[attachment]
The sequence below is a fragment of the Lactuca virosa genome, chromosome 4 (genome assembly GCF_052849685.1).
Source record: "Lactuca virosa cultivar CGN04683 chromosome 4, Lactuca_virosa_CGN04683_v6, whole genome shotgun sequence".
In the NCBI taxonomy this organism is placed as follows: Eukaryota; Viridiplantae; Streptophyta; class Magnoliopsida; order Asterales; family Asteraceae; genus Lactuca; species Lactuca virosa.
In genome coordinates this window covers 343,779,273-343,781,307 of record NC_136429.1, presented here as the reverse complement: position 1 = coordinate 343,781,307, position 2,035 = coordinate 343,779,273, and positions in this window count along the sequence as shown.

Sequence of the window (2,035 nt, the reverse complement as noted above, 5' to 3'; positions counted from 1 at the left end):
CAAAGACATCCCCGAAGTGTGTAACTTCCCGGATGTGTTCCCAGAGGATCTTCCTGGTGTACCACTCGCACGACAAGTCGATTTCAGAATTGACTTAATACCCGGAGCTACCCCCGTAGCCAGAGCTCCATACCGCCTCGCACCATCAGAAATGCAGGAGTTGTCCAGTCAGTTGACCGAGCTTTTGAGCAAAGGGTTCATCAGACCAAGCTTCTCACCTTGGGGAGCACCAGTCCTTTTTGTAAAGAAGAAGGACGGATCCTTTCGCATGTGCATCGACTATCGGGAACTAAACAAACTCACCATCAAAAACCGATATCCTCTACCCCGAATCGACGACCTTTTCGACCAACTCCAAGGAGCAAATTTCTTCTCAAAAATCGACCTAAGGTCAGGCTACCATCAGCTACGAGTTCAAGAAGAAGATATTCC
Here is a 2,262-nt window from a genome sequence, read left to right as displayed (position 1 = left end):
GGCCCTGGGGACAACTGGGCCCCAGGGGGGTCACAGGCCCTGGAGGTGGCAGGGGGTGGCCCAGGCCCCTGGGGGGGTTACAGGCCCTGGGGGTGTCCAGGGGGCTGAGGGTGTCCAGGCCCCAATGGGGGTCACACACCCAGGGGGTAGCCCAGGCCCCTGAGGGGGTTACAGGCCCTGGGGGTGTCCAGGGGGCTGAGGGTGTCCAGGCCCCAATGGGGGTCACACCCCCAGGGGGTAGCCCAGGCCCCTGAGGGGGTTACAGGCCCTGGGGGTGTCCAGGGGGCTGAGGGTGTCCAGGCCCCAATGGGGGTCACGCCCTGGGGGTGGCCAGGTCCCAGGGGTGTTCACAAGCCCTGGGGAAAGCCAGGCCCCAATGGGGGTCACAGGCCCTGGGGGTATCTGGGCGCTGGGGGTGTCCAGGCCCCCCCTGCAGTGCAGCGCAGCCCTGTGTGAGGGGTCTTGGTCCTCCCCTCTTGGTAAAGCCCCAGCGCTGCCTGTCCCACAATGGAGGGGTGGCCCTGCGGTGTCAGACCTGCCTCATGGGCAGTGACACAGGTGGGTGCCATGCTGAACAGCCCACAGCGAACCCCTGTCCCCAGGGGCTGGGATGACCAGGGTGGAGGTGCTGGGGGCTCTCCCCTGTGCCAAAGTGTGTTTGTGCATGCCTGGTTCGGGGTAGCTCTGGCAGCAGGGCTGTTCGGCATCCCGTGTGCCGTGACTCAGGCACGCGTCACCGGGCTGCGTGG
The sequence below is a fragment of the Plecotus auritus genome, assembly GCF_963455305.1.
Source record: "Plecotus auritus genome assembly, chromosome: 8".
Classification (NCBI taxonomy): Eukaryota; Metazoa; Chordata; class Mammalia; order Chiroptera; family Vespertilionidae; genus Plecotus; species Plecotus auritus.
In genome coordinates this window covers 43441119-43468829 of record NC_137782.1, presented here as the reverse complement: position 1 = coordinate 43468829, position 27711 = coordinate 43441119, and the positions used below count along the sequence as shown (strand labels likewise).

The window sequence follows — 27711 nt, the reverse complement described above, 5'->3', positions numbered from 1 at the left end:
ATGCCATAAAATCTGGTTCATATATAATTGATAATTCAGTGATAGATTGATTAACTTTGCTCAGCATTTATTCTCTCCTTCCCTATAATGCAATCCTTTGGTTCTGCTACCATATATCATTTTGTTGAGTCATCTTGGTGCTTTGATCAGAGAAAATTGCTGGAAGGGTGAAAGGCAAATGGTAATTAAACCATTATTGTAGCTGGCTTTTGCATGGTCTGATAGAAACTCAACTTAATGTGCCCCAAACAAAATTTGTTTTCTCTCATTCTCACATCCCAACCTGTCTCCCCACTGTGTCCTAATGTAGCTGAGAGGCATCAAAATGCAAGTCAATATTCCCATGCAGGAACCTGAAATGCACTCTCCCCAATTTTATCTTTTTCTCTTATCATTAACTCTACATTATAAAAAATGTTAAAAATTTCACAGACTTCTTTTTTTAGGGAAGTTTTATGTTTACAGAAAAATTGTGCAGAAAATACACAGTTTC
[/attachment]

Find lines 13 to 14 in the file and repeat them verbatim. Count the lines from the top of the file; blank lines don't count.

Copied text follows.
The window sequence follows — 27711 nt, the reverse complement described above, 5'->3', positions numbered from 1 at the left end:
ATGCCATAAAATCTGGTTCATATATAATTGATAATTCAGTGATAGATTGATTAACTTTGCTCAGCATTTATTCTCTCCTTCCCTATAATGCAATCCTTTGGTTCTGCTACCATATATCATTTTGTTGAGTCATCTTGGTGCTTTGATCAGAGAAAATTGCTGGAAGGGTGAAAGGCAAATGGTAATTAAACCATTATTGTAGCTGGCTTTTGCATGGTCTGATAGAAACTCAACTTAATGTGCCCCAAACAAAATTTGTTTTCTCTCATTCTCACATCCCAACCTGTCTCCCCACTGTGTCCTAATGTAGCTGAGAGGCATCAAAATGCAAGTCAATATTCCCATGCAGGAACCTGAAATGCACTCTCCCCAATTTTATCTTTTTCTCTTATCATTAACTCTACATTATAAAAAATGTTAAAAATTTCACAGACTTCTTTTTTTAGGGAAGTTTTATGTTTACAGAAAAATTGTGCAGAAAATACACAGTTTC